The authors thank Universidade Federal de Viçosa, CNPq (Conselho Nacional de Desenvolvimento Científicoe Tecnológico) and Ajinomoto do Brasil Ind. e Com. de Alimentos Ltda.

 

References

BREGENDAHL, K.; ROBERTS, S.A.; KERR, B. et al. Ideal ratios of isoleucine, methionine, methionine plus cystine, threonine, tryptophan, and valine relative to lysine for white leghorn type laying hens of twenty-eight to thirty-four weeks of age. Poultry Science, v.87, p.744-758, 2008.         [ Links ]

BRUMANO, G. Níveis de metionina + cistina digestíveis em rações para poedeiras leves, nos períodos de 24 a 40 e de 42 a 58 semanas de idade.2008. 103f. Tese (Doutorado em Zootecnia) - Universidade Federal de Viçosa, Viçosa, MG.         [ Links ]

CALDERANO, A.A.; GOMES, P.C.; DONZELE, J.L. et al. Níveis de triptofano digestível para poedeiras leves, nos períodos de 24 a 40 semanas de idade. In: REUNIÃO ANUAL DA SOCIEDADE BRASILEIRA DE ZOOTECNIA, 47., 2010, Salvador. Anais... Salvador: Sociedade Brasileira de Zootecnia, 2010 (CD-ROM).         [ Links ]

EKMAY, R.D.; DE BEER, M.; MEI, S.J. et al. Amino acid requirements of broiler breeders at peak production for egg mass, body weight, and fertility. Poultry Science, v.92, p.992-1006, 2013.         [ Links ]

HENRY, Y.; SEVE, B.; COLLEAUX, Y. et al. Interactive effects of dietary levels of tryptophan and protein on feed intake and growth performance in pigs, in relation to plasma free amino acids and hypothalamic serotonin. Journal Animal Science, v.70, p.1873-1887, 1992.         [ Links ]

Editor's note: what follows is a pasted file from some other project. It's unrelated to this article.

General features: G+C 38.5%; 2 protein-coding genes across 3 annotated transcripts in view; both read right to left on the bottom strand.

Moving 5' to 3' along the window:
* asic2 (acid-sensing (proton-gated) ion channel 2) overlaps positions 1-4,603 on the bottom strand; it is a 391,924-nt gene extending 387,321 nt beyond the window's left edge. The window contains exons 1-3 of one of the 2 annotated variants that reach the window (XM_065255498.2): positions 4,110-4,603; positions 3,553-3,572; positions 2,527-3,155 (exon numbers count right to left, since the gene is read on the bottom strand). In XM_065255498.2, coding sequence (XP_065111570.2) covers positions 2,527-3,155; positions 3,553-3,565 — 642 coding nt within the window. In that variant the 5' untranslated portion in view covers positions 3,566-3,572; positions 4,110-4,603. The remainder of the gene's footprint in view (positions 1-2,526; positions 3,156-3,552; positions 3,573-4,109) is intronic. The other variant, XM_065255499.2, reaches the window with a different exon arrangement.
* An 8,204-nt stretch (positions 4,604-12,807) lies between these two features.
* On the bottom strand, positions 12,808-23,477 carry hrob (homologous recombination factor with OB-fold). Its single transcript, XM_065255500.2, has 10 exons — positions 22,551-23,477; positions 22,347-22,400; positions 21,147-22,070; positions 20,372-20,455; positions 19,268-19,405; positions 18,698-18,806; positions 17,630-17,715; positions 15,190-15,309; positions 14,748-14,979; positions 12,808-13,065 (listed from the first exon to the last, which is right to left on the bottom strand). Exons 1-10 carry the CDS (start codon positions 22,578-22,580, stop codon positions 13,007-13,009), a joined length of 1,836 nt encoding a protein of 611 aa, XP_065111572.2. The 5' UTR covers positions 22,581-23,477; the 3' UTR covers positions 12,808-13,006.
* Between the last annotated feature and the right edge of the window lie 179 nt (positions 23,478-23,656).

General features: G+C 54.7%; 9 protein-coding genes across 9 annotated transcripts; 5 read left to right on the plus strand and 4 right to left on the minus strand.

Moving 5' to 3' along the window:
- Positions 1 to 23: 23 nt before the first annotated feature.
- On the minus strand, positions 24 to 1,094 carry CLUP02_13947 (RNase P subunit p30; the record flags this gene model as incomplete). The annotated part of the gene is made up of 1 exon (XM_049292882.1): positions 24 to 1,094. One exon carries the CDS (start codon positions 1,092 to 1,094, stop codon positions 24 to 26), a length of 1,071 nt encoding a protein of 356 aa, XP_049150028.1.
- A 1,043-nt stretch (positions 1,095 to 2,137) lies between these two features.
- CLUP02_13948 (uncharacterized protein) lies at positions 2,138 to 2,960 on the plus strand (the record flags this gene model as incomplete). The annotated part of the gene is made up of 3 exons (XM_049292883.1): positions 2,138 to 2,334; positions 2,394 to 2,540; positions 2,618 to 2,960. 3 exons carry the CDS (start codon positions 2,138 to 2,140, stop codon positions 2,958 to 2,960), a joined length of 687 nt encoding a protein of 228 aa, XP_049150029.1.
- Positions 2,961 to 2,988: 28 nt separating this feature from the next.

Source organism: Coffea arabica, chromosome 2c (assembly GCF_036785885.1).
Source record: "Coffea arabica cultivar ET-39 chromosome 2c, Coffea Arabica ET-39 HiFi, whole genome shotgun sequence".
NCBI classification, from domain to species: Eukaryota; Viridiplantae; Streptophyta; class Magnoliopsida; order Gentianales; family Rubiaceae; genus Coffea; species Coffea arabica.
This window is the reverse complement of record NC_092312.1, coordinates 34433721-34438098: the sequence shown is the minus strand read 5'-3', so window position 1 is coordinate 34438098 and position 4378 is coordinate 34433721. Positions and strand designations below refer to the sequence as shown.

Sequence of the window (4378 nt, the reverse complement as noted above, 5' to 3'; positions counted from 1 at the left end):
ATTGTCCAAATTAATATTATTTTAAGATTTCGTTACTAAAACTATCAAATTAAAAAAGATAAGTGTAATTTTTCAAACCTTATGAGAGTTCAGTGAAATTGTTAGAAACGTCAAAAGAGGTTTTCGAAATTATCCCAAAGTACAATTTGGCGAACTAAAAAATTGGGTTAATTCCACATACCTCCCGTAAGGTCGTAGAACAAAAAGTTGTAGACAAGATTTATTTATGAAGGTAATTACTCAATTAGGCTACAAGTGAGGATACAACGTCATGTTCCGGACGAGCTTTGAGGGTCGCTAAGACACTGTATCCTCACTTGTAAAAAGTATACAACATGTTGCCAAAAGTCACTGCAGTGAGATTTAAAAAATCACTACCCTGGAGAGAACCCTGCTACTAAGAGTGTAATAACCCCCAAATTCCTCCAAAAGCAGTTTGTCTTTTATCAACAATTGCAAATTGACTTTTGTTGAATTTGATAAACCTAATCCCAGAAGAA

HY-LINE W36 COMMERCIAL MANAGEMENT GUIDE. [2009-2011]. Available at: <http://www.hylinedobrasil.com.br/website/production/htms_pt/page_3.asp> Accessed on: Dec.21, 2010.         [ Links ]

MEJIA, L.; ZUMWALT, C.D.; KIM, E.J. et al. Digestible isoleucine-to-lysine ratio effects in diets for broilers from 4 to 6 weeks posthatch. The Journal Applied Poultry Research, v.20, p.485-490, 2011.         [ Links ]

PEGANOVA, S.; EDER, K. Studies on requirement and excess of isoleucine in laying hens. Poultry Science, v.81, p.1714-1721, 2002.         [ Links ]

PEGANOVA, S.; EDER, K. Interactions of various supplies of isoleucine, valine, leucine and tryptophan on the performance of laying hens. Poultry Science, v.82, p.100-105, 2003.         [ Links ]

PEGANOVA, S.; HIRCHE, F.; EDER, K.F. Requirement of tryptophan in relation to the supply of large neutral amino acids in laying hens. Poultry Science, v.82, p.815-822, 2003.         [ Links ]

ROCHA, T.C. Níveis de lisina digestível em rações para poedeiras leves no período de produção. 2006. 73f. Dissertação (Mestrado em Zootecnia) - Universidade Federal de Viçosa, Viçosa, MG.         [ Links ]

ROCHA, T.C.; GOMES, P.C.; DONZELE, J.L. et al. Níveis de treonina digestível para poedeiras leves no período de 42 a 58 semanas de idade. In: REUNIÃO ANUAL DA SOCIEDADE BRASILEIRA DE ZOOTECNIA, 46., 2009. Maringá. Anais... Maringá: Sociedade Brasileira de Zootecnia, 2009 (CD-ROM).         [ Links ]

ROSTAGNO, H.S.; ALBINO, L.F.T.; DONZELE, J.L. et al. Tabelas brasileiras para aves e suínos: composição de alimentos e exigências nutricionais. 2.ed. Viçosa, MG: UFV, Departamento de Zootecnia, 2005. 186p.         [ Links ]

SHIVAZAD, M.; HARMS, R.H.; RUSSELL, G.B. et al. Re-evaluation of the isoleucine requirement of the commercial laying. Poultry Science, v.81, p.1869-1872, 2002.         [ Links ]

 

 

Received August 28, 2012 and accepted June 7, 2013.

 

 

* Corresponding author: tc.r@hotmail.com

Creative Commons License All the contents of this journal, except where otherwise noted, is licensed under a Creative Commons Attribution License